26 October 2015

Movie magic - the story of special effects in the cinema

John Brosnan 1974

This is less a review of a book and more a remembrance of my youth. I recently had an overpowering desire to read this book again. My original was lost in a flood eons ago and I thought I had forgotten about it...but I found myself frantically searching Amazon and buying the hard cover without a second thought.

I have absolutely no regrets. It is rare when something so influential from your youth not only holds up, but surpasses your expectations coloured by decades of fond memories. In many ways this book cemented my desire to work in visual effects for movies. I, like many kids was fascinated by monsters and spaceships, but unlike many kids I wanted to know how they were made and do it myself. This book is still inspiring despite or possibly because of the now out of date descriptions of how special effects were done back in the days before Star Wars and digital techniques changed forever how films were made.

Written well before the digital age, the histories and interviews seem much more authentic than something written today. After all, the people who invented film magic were still around to talk about the early days of the art and scale models, puppets and hand done matte paintings were still state of the art when this was published. Brosnan does more than just explain techniques but gives the context and personal stories around how all the classic and not so classic miracles of the silver screen came to be.

Reading this book has inspired and encouraged me all over again to keep pushing my craft and reminding me that while some things may be easier, sometimes the old ways were best or at the  very least, retain their charm and power to this day in a way modern effects are somewhat less able to accomplish.

Erich Zann with narration

So this is the final version. Thanks to Mike Luce who took the time and effort to narrate the film which allowed me to replace the titles cards which were not exactly loved by everyone.

Music of Erich Zann (final) from Vincent-louis Apruzzese on Vimeo.

15 October 2015

Trapeze artists drawing

I am still not 100% happy drawing in photoshop for my black and white illustrations. I bought Kyle's brush set and that has helped a lot but the water colour like backgroundsI easily get in Sketchbook is still somewhat out of reach. It's nice but not exactly what I am looking for so I'll need to do a lot more experimenting. Of course the best scenario would be a person of sketchbook available from the App Store without rapid you every month for cash like Adobe and a few others are doing. There was just an update to pixelate and Affinity photo is getting close so maybe I won't need either one day.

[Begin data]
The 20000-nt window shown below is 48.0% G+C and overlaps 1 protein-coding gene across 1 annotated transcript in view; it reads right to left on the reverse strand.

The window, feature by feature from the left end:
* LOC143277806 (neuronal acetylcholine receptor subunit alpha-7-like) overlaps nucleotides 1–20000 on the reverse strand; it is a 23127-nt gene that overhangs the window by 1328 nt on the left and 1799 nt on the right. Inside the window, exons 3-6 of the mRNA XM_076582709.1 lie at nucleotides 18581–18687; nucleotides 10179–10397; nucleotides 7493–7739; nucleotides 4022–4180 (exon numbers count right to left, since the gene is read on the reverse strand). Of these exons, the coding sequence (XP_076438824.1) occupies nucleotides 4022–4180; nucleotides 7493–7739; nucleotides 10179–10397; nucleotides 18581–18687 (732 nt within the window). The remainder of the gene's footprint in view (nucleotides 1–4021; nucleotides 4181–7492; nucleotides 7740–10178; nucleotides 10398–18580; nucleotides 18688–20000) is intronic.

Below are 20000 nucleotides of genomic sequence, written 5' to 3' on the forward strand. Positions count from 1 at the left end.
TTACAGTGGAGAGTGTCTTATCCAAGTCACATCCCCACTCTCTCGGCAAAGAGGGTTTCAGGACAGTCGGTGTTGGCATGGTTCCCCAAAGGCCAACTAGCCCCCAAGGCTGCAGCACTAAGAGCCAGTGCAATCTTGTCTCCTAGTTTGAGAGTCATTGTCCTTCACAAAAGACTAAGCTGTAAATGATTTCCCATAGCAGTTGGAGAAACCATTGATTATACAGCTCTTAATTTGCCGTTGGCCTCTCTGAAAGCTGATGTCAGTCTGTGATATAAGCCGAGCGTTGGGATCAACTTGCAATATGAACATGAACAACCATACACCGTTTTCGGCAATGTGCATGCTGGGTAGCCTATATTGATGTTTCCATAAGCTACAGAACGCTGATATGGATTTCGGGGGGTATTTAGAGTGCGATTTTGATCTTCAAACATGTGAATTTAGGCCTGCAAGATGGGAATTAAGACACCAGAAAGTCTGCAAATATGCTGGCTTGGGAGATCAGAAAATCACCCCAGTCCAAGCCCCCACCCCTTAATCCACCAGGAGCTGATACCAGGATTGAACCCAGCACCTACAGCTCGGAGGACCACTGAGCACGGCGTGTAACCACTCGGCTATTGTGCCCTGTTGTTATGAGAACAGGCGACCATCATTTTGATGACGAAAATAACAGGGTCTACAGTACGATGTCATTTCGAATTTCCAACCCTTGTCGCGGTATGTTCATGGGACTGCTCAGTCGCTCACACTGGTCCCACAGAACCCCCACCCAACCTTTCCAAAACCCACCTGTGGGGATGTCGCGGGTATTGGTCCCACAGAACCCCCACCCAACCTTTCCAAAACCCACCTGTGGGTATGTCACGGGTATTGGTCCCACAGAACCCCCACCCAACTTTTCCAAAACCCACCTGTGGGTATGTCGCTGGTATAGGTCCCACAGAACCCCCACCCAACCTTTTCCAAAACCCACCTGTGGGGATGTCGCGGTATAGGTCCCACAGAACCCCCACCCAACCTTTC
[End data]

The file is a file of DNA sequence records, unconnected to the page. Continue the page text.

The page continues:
14 October 2015

Health Information videos with Christopher Labos

I was asked to help out with some health videos for Moutons No More and Doctor Christopher labor at McGill University. The illustrations of people are for the most from the graphics department at McGill and the less than stellar ones are by me but we might be getting more help in that regard soon. I combined 3D and 2D motion graphics to try and get a fast moving animation based on the narration.
One thing I am not is a cartoonist, no matter how hard I try!

05 October 2015

animation: " Music of Erich Zann"

Finally done after 5 years. This was a challenging personal project as I am not great at modelling characters like humans etc. I kept trying and changing and adapting from pre-made characters but finally got to the point where it was accept what I have now or NEVER do it. I changed the street a hundred times as well choosing to go with a more based on the story description version than what I had in my head and I think it was  a good choice. The sets are much more complicated and realized than in previous solo projects and this time I am really telling a complicated story and trying to get more subtle emotions into the characters. Plus little horror I hope.

The street set from above:

The final street:

Early Zann concept:

Early street concept: